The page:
Imagine if your office vanished one day: all your files, all your correspondences, all your projects and reports and presentations. Gone. No idea where it went, no idea who took it, no idea what could happen to all of the contents.

This—pretty much—happened to me.

There was a bellman to my right, and my colleagues to the left of where I was sitting. And, straight across from me was a man on his iPhone. He was so engrossed in his work that he didn’t even notice the theft.

My pulse was steadily beating harder and harder in my chest. I struggled to remain calm, and called security. They took me to look at the camera feeds for the lobby, and reran the footage from a few minutes ago.

On that screen, I saw a man with a thick beard, beaten clothes, and distinctive running shoes enter the lobby—he looked homeless. He had a blanket wrapped around his shoulders like a cape, obscuring his face. The security officers remarked that the homeless tended to congregate in this area.

The feed continued. The man picked up my laptop, and ran out the door. Him, his blanket, and his running shoes disappeared off the screen.

I needed to get my laptop back.

The security guards said they’d look for the guy. Meanwhile, I had my own ideas. I ran out the door myself, determined to find the man who stole my laptop.

San Diego is home to over 1.3 million people. And, among those millions, there are over 10 000 homeless people. I stopped at every corner, asking any homeless people if they’d seen a man with a blanket wrapped around him. They said they knew who I was talking about, but that they hadn’t seen him today.

My life was on that computer. It was my connection to my work, and to my family. My presentations, invoices, and courses were all on that laptop. My family photos, emails, and social media were all on that laptop. You know the drill.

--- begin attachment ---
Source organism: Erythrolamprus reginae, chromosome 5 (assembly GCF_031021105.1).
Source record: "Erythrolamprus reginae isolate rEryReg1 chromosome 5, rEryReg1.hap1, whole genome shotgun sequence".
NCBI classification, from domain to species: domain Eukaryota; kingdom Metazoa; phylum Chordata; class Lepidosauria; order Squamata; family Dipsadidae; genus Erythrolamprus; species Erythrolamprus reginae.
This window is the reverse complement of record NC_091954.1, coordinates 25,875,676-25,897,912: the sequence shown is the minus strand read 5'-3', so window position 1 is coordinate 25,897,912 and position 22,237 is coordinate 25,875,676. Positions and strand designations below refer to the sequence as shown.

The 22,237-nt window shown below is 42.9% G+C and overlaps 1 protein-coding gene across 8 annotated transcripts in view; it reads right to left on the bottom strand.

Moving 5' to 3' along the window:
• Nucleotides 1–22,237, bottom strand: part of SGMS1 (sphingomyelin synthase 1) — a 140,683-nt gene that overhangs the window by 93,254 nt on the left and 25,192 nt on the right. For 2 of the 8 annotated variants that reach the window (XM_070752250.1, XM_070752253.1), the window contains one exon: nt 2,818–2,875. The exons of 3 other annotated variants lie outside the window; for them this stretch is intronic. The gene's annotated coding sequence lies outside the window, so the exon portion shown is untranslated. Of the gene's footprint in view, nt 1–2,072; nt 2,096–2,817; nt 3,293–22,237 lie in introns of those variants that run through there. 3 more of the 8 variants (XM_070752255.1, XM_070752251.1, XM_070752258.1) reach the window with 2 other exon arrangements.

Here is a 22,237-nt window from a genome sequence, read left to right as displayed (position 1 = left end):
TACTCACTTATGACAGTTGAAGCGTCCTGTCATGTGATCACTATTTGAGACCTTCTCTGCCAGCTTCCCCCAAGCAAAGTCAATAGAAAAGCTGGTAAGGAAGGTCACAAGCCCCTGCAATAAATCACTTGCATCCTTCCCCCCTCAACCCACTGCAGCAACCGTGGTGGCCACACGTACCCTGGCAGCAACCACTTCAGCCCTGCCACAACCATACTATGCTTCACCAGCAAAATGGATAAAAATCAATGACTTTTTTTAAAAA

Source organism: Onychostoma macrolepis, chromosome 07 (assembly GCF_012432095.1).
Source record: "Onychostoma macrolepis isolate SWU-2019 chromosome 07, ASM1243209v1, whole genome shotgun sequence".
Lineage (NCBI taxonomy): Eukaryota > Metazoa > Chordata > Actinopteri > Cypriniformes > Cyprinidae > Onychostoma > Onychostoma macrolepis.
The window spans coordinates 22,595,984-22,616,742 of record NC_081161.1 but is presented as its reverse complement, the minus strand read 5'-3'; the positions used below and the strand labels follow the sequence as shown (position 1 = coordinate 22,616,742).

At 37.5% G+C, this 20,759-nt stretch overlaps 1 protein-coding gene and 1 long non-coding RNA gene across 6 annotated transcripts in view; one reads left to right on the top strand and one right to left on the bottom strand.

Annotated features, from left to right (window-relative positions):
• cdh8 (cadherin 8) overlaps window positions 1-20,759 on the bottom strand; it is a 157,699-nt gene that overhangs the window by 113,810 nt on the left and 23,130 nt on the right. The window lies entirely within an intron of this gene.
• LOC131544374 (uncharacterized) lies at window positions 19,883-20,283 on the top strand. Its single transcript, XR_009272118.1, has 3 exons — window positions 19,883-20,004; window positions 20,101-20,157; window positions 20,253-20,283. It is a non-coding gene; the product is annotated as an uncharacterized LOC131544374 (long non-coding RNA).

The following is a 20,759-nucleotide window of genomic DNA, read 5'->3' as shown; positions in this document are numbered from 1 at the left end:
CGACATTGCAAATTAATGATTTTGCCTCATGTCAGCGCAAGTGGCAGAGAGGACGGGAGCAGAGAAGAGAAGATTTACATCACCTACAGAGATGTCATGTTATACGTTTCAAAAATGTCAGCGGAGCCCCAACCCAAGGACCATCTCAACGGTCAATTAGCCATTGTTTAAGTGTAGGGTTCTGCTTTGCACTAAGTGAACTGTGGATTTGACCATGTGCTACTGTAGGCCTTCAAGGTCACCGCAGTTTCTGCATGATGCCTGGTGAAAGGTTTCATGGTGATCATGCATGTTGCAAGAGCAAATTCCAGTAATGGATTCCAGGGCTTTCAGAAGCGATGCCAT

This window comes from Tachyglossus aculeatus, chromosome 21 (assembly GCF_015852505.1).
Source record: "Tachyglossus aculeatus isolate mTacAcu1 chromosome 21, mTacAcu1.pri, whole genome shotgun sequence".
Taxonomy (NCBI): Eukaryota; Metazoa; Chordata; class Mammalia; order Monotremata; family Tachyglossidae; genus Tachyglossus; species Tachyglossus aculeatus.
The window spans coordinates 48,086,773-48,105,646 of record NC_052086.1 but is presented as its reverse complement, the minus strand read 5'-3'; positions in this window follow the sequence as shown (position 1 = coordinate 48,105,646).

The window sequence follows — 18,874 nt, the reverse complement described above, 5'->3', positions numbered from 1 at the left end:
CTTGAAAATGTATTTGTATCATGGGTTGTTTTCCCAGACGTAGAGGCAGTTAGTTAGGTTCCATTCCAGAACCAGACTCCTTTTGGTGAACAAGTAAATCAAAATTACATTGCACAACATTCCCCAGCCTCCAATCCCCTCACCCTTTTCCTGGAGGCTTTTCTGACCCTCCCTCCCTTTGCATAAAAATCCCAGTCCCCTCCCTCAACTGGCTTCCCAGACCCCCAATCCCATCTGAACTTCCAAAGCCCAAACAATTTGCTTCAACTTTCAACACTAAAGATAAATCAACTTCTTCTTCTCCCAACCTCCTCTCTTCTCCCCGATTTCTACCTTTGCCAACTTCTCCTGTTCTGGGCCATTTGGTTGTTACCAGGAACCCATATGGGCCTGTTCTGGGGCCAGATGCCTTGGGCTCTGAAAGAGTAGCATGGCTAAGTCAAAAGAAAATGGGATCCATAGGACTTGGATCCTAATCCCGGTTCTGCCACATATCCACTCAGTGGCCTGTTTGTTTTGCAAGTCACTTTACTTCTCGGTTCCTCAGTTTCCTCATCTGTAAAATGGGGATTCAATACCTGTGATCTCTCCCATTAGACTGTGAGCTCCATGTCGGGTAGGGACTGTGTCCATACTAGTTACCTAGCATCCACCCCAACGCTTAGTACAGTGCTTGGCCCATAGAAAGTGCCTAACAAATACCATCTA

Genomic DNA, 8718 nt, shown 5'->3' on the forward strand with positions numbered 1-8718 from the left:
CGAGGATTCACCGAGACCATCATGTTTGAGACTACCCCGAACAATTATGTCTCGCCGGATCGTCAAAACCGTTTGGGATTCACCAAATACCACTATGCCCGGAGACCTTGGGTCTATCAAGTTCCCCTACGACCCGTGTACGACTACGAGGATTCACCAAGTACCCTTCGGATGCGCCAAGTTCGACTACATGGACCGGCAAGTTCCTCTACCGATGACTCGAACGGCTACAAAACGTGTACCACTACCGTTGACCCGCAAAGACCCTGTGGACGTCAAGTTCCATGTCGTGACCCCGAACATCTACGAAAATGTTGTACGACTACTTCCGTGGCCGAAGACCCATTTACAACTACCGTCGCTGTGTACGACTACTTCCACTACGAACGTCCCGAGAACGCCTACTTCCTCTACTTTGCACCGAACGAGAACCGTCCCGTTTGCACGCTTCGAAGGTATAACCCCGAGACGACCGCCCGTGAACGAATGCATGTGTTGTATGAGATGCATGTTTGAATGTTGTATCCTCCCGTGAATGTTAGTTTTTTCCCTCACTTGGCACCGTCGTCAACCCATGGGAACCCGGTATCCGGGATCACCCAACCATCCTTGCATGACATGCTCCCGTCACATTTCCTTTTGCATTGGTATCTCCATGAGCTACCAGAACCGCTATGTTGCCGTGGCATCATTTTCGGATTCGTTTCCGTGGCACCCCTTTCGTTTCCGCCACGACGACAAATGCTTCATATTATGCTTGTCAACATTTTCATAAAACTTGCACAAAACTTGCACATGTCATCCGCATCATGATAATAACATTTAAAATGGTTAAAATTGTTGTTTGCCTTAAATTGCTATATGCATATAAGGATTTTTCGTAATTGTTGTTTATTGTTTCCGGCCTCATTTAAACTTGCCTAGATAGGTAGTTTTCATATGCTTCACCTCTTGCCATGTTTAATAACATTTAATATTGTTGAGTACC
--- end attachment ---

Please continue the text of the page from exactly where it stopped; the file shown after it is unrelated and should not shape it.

Three hours later, the hotel security called my room. They found the man sitting on the ground about four blocks away, still holding my computer. He gave the computer back to them, and was taken into custody. My life returned to normal.

In virtual work, we’re reliant on our machines. The technology we use to work is more than just a tool: it’s our gateway to our professional lives. I’ve shared this story today to give us all a reminder of the importance technology places in our lives today, and to encourage us all to be safer with how we treat these devices.

By : Amir Ahmed /March 24, 2015 /Blog, Resiliency in a Virtual Environment /0 Comment Read More

Are you ready to be the virtual leader or team member that you have the potential to be?

In our last post, we challenged you to assess how you show up, how you want to show up and how others think you show up to your virtual workspace. Because most of us all have blind spots to the attitude and awareness we bring to the table, it’s sometimes difficult to assess what our team members find challenging about the behaviours we show up with behind our screens or on the phone.

If you answered all the self-reflection questions fully and honestly, congratulations! If you didn’t get around to taking stock of how you show up, take a couple minutes and think about the following:

  • When I’m on a phone meeting and not face-to-face with others, am I actively participating in the conversation? Yes/No
  • Before responding to a team member who hasn’t been performing well, do I call and email him/her right away or do I step away from the situation to assess before responding? Take a moment here to think of a specific situation and spend a few moments reflecting before answering. Yes/No
  • I am easily distracted by my emails Yes/No Take some extra time here and reflect on how much time you spend checking personal emails and updates on social networks or other websites.